By Richard Sullins | firstname.lastname@example.org
As Lee County commissioners began to hear more about the five versions of a redistricting plan that will determine where four of its members will be elected from for the next decade, the discussion at the board’s meeting on September 20 became tense when concerns arose that political affiliation and voter participation may have been considered in drawing the maps.
After Lee County GIS Strategic Services Director Don Kovasckitz reviewed the process the county will have to follow, County Attorney Whitney Parrish outlined the rules the board will have to follow in drawing maps that will be presented to the public at a hearing on October 4.
Five maps were reviewed by commissioners at their meeting on September 20, but Republican Commissioner Bill Carver seemed confused that a sixth map that he had been led to believe would be presented was not among those included in Kovasckitz’s presentation.
Commissioners viewed four possible versions of district boundaries on September 8. Since then, a fifth map has been added that creates district boundaries more closely balanced by the number of residents. The proposed maps, along with the current version, can be found on the county’s website.
“I wish that (Board Chairman Kirk Smith) was here tonight. I was under the impression that we had some options that were significantly different, and I was expecting to see something like that,” Carver said. “In the conversation with the chairman that had to do with some different options for, shall we say, District 2, and how you are actually defining the district. It could be that I was just out of the loop or something and missed the fact that we were going to ask for those, but they are not here tonight.”
Smith, Republican, was absent from the meeting.
Democratic Commissioner Cameron Sharpe asked “Don, can you assure us that these maps were drawn up by using population alone and not on political consideration or affiliation?”
“They were drawn correctly not using any political or voter data,” Kovascitz replied. “But I’ve got to bring it up, that we did have an attorney consult on these plans, and they did ask, ‘did we consider we consider any partisan or election data?’ So, while we were creating these plans, no. But subsequent to creating Plan E, once we had all those plans, we were asked to pull voter registration data. So, subsequent to these plans, I have considered voter data as I considered voter registration data.”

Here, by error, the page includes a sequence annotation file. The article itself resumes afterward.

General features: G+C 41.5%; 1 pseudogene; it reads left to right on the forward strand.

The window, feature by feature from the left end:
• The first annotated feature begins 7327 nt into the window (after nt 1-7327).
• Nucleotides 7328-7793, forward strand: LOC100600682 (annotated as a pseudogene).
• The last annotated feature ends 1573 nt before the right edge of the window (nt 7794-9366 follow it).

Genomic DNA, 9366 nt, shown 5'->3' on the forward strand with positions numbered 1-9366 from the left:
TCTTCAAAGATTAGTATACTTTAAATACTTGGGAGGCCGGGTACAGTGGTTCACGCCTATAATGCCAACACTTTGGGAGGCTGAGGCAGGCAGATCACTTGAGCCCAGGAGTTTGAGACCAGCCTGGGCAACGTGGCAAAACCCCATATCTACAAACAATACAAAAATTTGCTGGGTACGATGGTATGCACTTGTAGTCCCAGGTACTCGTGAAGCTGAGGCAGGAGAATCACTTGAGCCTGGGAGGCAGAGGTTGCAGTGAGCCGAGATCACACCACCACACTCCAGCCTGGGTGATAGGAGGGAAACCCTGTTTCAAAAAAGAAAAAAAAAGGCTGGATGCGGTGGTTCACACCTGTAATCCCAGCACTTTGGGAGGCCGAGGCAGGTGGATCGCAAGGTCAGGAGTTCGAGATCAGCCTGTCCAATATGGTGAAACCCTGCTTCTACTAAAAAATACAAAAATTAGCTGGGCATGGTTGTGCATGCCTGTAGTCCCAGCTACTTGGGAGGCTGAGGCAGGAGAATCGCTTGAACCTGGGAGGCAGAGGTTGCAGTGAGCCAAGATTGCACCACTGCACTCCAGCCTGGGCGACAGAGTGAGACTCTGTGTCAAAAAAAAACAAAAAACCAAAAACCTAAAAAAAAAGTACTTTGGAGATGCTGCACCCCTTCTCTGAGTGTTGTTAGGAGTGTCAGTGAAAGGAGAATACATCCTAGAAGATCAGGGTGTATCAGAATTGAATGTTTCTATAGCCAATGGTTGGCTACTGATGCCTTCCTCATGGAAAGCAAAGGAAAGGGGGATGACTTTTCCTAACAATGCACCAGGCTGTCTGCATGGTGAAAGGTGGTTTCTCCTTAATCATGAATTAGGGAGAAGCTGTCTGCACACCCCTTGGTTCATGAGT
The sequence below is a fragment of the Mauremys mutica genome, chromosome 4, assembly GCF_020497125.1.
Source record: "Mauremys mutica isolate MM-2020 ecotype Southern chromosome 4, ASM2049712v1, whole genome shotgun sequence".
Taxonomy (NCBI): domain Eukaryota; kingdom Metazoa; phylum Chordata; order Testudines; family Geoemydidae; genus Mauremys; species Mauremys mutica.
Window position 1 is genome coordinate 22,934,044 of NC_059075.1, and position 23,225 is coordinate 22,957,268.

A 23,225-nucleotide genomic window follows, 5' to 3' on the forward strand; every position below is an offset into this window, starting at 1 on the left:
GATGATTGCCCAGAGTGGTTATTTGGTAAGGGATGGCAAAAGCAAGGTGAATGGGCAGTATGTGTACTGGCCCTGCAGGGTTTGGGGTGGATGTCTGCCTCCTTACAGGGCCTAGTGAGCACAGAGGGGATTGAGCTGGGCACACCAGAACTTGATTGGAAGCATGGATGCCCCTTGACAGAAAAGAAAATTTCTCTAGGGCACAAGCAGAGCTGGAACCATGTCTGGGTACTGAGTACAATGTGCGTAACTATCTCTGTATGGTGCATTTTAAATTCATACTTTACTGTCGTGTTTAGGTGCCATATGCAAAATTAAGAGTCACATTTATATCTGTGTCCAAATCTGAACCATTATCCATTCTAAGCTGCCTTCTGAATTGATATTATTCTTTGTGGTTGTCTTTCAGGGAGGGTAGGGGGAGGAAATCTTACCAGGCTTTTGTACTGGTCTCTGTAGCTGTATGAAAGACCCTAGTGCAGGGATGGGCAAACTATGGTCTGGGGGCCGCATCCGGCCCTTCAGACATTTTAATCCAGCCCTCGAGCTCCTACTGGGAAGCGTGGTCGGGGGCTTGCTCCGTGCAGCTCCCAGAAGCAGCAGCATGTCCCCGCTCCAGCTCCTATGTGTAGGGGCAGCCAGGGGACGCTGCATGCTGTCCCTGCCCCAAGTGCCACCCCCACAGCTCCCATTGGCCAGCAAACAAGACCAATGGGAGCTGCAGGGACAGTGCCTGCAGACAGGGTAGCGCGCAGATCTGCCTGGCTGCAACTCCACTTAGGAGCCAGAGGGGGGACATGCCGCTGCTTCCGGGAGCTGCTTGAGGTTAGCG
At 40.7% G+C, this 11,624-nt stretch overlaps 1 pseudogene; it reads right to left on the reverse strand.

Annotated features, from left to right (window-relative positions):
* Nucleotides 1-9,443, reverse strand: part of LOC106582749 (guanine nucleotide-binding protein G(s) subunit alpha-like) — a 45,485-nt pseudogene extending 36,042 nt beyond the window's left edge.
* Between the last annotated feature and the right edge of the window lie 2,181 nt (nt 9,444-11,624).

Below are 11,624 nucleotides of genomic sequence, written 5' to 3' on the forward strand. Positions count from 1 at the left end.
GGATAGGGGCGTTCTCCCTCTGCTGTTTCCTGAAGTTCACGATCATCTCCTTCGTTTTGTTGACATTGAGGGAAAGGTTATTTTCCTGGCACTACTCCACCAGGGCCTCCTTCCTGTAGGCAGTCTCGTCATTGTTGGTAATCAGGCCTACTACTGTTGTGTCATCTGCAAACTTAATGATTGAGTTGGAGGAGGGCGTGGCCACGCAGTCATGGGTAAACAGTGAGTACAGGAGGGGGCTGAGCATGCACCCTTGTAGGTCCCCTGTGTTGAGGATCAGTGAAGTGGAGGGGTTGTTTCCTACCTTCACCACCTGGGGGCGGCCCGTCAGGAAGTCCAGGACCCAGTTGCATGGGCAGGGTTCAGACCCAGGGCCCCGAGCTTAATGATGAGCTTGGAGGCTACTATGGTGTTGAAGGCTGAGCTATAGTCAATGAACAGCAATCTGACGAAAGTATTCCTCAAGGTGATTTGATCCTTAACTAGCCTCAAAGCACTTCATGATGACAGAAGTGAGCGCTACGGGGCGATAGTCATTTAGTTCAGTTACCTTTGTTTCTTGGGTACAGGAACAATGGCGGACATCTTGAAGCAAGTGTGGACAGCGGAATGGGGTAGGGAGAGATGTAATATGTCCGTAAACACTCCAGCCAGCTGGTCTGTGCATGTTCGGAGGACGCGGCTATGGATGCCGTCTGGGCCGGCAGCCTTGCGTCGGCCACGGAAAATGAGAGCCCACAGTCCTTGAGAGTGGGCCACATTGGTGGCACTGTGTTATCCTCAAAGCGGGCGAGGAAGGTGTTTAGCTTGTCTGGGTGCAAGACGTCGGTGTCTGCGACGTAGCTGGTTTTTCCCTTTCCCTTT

Commissioner Robert Reives, a Democrat, asked “first, let me find out, is that okay?”
“It wasn’t considered in drawing the districts,” Parrish replied. “It’s public record. There’s nothing wrong with just pulling the data and having that available. But when drawing the maps, it was not a consideration, so I think that is sufficient. If it had been used in drawing the maps, I think that would be a different story. When the maps were drawn, it was only looking at the population numbers and there was no consideration of voter registration information and there was no consideration of partisanship data.”
Carver asked “how about the number of people who voted in the area?” and Parrish replied “no, sir.”
Kovasckitz explained that his office is hesitant to look at anything other than total population in drawing maps because existing case law says only population may be considered.
Reives then stated “I didn’t come to this meeting to figure out how to violate the law. I came here to review the appropriate information as it relates to redistricting. I’m not going to waste my time sitting here arguing about trying to figure out how we get around the law.”
Carver responded “that’s not my goal, trying to figure out how to violate the law. My purpose is trying to use the law to have as much flexibility as I can while we are making recommendations on the apportionment.”
“When the lawyers constantly tell you what you can and cannot do, and should not do, and you keep looking for a way around that, I consider that a waste of my good time,” Reives responded.
After further discussion that seemed to move the matter no closer to resolution, Commissioner Andre Knecht moved to present Plans A and E at a public hearing on Monday, October 4, and the motion passed unanimously.
The Rant reported last week, based on emails obtained in a public information request, that Smith had requested the “political breakdown” of each of the district proposals, a move that could have opened the door to a partisan gerrymandering lawsuit. Smith provided an email over the weekend that was not included in the batch released last week showing that he’d since decided his request “is certainly a legal conundrum, and as such I will retract the request to redrawing new districts, based on my previous parameters.”
In other business, the board approved a five-year franchise with FirstHealth of the Carolinas to provide emergency medical transport services within the county for a total amount of $4,227,818 over the period. Approval was also given to lease the county-owned facility at 1218 Central Drive to FirstHealth for 60 days at a rate of $5,186 per month, to be followed by a longer-term lease than will run for the remaining term of the franchise agreement.
Also, the county will receive just under $12 million in American Relief Plan Act (ARPA) funding as part of the Biden Administration’s COVID relief package. Commissioners voted to spend $70,000 of those funds to hire a program administrator and another $20,000 on a consultant to locate matching grants that will support the program’s efforts. The final rules on how funds can be expended are awaiting approval at the federal level.